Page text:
“The Great Energy Transition to Solar and Wind Is Underway,” declared a headline yesterday on the environmental-news website EcoWatch. Thanks in no small part to Obama-era government subsidies, renewable energy appears poised for a much-belated breakthrough over the next few years.
Yet it cannot be understated how much time has been lost, as we can see from a little feature that appeared in The Nation’s issue of May 29, 1966.
The item ran in the magazine’s column on scientific issues under the headline “UTILIZATION OF THE SUN’S HEAT.”
Referring to a Nation piece some weeks earlier about “the ultimate exhaustion of the coal fields…and the possibility of substituting other sources of power for the fossil fuel which is now so important an element in the existing order of human society,” the item summarized the 1830s experiments of the English scientist and inventor John Herschel. On an expedition near the Cape of Good Hope in South Africa—where, the Nation column noted, “the sun pours down its rays without hindrance”—Herschel trapped the sun’s heat in a mahogany box he covered with glass and painted black on the inside. He then put uncooked food in the box and waited to see what would happen.
The Nation quoted Herschel’s description of what happened once the box reached over 240 degrees Fahrenheit after two weeks:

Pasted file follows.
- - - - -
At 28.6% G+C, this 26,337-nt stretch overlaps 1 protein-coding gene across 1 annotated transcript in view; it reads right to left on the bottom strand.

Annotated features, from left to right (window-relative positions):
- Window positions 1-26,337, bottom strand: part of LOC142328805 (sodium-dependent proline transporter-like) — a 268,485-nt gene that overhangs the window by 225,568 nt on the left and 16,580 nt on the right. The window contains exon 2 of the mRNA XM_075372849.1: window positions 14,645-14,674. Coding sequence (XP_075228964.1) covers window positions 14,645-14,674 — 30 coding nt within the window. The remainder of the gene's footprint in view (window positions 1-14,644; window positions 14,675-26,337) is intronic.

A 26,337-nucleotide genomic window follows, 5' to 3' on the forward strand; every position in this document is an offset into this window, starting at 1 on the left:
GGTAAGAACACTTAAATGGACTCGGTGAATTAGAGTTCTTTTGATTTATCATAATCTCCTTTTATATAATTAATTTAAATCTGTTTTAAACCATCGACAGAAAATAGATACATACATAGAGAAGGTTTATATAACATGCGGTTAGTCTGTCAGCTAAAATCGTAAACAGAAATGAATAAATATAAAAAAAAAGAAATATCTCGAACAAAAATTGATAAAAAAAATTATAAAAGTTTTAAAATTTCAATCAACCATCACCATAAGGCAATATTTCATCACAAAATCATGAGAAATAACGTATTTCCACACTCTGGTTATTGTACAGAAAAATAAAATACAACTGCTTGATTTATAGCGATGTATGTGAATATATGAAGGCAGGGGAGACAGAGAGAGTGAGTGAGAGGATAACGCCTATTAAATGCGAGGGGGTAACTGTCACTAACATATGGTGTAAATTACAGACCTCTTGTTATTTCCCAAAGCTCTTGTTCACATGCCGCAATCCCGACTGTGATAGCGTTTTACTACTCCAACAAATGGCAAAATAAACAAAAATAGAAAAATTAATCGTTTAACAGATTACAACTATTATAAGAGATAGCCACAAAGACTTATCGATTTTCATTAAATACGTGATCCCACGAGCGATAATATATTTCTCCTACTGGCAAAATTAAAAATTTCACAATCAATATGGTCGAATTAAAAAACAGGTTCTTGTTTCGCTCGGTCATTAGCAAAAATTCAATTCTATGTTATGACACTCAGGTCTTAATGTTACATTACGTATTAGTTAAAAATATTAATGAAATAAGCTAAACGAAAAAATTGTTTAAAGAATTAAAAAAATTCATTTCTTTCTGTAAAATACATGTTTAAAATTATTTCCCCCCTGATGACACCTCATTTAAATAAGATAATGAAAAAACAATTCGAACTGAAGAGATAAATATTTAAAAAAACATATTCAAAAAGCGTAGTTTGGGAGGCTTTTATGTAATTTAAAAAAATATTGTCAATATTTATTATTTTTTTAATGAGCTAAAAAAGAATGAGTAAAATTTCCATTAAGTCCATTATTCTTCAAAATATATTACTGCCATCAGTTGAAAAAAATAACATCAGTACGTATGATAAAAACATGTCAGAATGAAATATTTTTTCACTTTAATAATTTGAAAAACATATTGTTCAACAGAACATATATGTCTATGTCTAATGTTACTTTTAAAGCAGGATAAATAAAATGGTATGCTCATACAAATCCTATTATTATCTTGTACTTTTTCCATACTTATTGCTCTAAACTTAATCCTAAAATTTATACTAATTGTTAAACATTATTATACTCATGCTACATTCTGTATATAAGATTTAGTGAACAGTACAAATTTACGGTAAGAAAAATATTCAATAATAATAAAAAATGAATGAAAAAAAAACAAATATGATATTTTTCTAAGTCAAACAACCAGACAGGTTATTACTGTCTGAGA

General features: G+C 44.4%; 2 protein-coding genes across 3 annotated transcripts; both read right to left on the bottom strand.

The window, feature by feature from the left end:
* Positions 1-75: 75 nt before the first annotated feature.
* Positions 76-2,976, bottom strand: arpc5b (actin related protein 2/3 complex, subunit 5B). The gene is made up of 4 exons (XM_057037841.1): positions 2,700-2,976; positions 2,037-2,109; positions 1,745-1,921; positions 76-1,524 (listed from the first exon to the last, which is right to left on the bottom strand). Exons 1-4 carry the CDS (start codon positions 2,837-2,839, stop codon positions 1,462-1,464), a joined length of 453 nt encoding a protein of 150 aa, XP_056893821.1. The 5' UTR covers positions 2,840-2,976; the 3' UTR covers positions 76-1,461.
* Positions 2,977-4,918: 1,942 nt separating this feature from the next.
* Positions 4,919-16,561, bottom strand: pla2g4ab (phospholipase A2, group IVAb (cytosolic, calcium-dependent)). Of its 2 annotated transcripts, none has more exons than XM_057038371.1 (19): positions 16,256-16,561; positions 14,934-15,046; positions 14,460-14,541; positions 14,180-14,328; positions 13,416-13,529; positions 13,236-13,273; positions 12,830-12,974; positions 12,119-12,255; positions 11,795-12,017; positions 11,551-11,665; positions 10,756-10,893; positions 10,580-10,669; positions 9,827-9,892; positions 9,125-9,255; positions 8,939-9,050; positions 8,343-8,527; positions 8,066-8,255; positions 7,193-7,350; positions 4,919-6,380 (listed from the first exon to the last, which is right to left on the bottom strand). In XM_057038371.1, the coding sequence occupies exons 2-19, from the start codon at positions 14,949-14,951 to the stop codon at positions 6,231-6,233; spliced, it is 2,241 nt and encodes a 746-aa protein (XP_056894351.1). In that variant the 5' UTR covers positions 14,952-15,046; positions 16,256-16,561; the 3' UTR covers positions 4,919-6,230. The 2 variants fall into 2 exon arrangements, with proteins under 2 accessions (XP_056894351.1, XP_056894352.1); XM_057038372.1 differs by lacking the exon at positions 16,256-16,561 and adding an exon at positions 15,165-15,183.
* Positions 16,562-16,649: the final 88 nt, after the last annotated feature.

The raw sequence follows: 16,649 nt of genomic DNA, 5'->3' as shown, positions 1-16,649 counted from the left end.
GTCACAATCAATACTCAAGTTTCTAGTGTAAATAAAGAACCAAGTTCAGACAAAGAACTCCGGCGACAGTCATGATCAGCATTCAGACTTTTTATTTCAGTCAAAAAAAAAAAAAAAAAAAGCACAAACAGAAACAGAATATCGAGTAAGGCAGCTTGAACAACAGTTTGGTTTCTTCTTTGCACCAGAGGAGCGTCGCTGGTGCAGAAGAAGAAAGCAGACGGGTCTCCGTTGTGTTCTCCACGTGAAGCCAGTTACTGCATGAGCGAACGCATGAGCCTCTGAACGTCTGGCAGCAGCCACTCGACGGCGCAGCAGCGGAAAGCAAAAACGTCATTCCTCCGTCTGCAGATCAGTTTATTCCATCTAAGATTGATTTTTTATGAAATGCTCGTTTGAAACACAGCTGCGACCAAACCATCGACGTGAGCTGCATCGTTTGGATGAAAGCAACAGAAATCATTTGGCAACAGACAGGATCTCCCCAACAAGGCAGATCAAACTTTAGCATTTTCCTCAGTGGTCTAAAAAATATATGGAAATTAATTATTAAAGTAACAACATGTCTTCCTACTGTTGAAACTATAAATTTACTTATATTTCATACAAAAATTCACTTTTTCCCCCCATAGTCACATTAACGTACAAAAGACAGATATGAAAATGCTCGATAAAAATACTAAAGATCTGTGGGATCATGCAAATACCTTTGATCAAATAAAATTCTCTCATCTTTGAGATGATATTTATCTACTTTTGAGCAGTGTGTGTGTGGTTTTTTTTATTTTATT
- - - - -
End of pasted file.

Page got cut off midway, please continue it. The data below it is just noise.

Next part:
As these temperatures far surpass that of boiling water, some amusing experiments were made by exposing eggs, fruit, meat, etc.…all of which, after a moderate length of exposure, were found perfectly cooked—the eggs being rendered hard and powdery to the centre; and on one occasion a very respectable stew of meat and vegetables was prepared, and eaten with no small relish by the entertained bystanders.
Expanding on Herschel’s own reports, The Nation’s science columnist—whose name I haven’t yet been able to deduce—suggested that “the sun’s heat could be converted into mechanical force through the intervention of thermo-electricity.” The writer specifically said that “a thermo-electric battery” might be placed atop the box, “and the power thus generated would be susceptible of direct application.”
Almost a century and a half later, it seems we have finally been convinced to give the idea a try.
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